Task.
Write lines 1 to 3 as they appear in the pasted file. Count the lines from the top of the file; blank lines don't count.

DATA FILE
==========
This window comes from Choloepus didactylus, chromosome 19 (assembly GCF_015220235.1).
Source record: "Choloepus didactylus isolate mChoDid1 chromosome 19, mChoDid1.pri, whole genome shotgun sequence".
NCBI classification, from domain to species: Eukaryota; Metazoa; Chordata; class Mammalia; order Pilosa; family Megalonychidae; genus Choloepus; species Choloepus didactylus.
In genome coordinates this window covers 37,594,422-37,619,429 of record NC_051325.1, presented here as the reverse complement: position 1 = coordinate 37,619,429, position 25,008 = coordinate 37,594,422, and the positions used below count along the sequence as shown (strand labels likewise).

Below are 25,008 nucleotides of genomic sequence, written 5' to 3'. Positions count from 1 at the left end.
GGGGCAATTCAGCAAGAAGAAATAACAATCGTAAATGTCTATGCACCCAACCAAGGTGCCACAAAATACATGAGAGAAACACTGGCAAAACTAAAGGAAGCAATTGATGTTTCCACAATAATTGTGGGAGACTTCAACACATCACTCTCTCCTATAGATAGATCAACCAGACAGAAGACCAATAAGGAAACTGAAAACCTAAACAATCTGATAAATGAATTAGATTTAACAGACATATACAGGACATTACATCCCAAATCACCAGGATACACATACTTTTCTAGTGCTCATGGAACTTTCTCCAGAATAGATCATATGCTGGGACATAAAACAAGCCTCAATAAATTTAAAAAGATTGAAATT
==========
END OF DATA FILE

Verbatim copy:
This window comes from Choloepus didactylus, chromosome 19 (assembly GCF_015220235.1).
Source record: "Choloepus didactylus isolate mChoDid1 chromosome 19, mChoDid1.pri, whole genome shotgun sequence".
NCBI classification, from domain to species: Eukaryota; Metazoa; Chordata; class Mammalia; order Pilosa; family Megalonychidae; genus Choloepus; species Choloepus didactylus.